Despite recess, MKs to debate 'books bill'
Debate on a bill to protect authors and literature in Israel will continue today, after the Knesset Education, Culture and Sports Committee received special permission from the Knesset speaker to go on, even though the Knesset is in recess.
Avi Shumer, the CEO of Tzomet Books, criticized the continuing Knesset debate, saying "the Culture Ministry is trying to ram through a law before the elections without anyone examining its ramifications."
Under the so-called books bill, the price of a book would remain unchanged for the first 18 months after its publication, and the minimum royalties to authors would be eight percent. The bill also states that discounts on new books would be limited to the periods of Hebrew Book Week and before the major holidays. Bookstores would be banned from paying incentives to employees to sell certain books, nor would they be allowed to favor one publisher over another in allocating display space.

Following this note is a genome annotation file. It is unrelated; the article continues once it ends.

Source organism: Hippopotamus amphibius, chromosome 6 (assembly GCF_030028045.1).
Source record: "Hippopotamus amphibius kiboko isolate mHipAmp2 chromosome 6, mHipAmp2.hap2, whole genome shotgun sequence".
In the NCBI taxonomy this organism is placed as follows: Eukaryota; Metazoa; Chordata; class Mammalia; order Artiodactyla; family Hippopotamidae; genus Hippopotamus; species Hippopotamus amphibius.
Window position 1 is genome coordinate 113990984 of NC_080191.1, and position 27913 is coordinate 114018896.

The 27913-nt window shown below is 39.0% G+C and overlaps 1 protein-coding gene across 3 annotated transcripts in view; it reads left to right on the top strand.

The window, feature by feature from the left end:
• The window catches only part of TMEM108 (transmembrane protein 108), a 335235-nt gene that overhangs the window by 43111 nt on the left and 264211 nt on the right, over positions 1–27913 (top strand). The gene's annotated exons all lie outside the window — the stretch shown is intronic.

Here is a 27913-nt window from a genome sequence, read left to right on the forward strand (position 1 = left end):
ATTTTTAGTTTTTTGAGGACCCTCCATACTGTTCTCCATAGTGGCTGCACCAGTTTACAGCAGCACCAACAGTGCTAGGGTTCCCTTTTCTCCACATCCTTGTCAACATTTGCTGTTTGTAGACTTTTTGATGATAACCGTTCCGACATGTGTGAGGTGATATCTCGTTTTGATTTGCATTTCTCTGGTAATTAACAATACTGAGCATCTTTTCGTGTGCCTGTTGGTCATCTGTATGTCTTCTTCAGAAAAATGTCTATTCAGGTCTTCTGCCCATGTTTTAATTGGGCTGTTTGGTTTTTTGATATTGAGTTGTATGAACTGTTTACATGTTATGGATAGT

"Writers won't benefit from this law; they'll end up with less money, primarily because sales will go down," said Shumer, adding that the bill won't benefit consumers, either. "They talk about cottage cheese and milk going up a few percentage points, while the price of books will go up by hundreds of percent. Instead of NIS 30 today, they'll cost NIS 85," he said.'Conspiracy'
Shumer claimed the bill constitutes a conspiracy by the Book Publishers Association of Israel and Steimatzky, the country's largest bookstore chain, to harm Tzomet Books and Tzomet's owner, Kinneret Zmora-Bitan publishing house.
"When they couldn't do it commercially they went to the legislator and unfortunately managed to convince him," said Shumer. "In recent days, after Iris Barel [of Steimatzky] spoke to the Knesset about the good of the publishers, she again demanded 80 percent discounts from them. The question is whether Steimatzky wants to create chaos in the market on purpose or whether [Barel] simply doesn't mean what she says in the Knesset."
Barel issued a response stating, "The books bill is not political, and has wall-to-wall support from all the MKS. It's too bad that Shumer and Tzomet Books aren't joining the struggle, but are motivated by narrow financial interests."
Yaron Sadan, chairman of the Book Publishers Association, said the bill "aims to reduce the concentration in the [book] sector, and pits it against the narrow economic interests of the Tzomet Books chain and its owner, publisher Kinneret Zmora-Bitan."